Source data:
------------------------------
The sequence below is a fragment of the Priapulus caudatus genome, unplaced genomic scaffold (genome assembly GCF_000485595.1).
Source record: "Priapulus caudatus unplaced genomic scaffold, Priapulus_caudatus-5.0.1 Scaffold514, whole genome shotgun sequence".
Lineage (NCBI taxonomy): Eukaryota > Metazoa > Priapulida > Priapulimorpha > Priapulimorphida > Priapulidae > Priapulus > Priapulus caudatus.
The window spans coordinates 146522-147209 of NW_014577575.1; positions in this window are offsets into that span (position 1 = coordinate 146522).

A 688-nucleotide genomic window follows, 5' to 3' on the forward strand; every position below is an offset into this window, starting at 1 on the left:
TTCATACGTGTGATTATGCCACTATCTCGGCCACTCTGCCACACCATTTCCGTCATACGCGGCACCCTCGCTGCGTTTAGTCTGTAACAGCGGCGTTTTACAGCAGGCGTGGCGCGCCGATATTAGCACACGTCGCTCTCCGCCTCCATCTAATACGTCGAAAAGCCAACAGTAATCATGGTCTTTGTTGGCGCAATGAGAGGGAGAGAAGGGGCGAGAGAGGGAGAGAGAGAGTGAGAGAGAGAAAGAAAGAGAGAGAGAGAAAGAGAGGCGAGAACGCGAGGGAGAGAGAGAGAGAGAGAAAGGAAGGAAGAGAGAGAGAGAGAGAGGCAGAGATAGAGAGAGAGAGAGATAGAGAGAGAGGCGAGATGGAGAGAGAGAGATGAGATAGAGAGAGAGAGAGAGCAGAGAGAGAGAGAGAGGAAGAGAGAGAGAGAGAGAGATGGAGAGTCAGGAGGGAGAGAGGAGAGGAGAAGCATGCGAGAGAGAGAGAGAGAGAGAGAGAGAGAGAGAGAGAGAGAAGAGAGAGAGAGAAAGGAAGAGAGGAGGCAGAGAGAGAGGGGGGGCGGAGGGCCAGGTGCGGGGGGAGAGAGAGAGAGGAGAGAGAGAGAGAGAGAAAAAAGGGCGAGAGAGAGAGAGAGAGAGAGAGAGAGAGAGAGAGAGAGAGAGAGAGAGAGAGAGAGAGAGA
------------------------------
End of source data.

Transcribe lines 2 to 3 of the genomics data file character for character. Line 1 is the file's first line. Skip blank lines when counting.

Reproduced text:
Source record: "Priapulus caudatus unplaced genomic scaffold, Priapulus_caudatus-5.0.1 Scaffold514, whole genome shotgun sequence".
Lineage (NCBI taxonomy): Eukaryota > Metazoa > Priapulida > Priapulimorpha > Priapulimorphida > Priapulidae > Priapulus > Priapulus caudatus.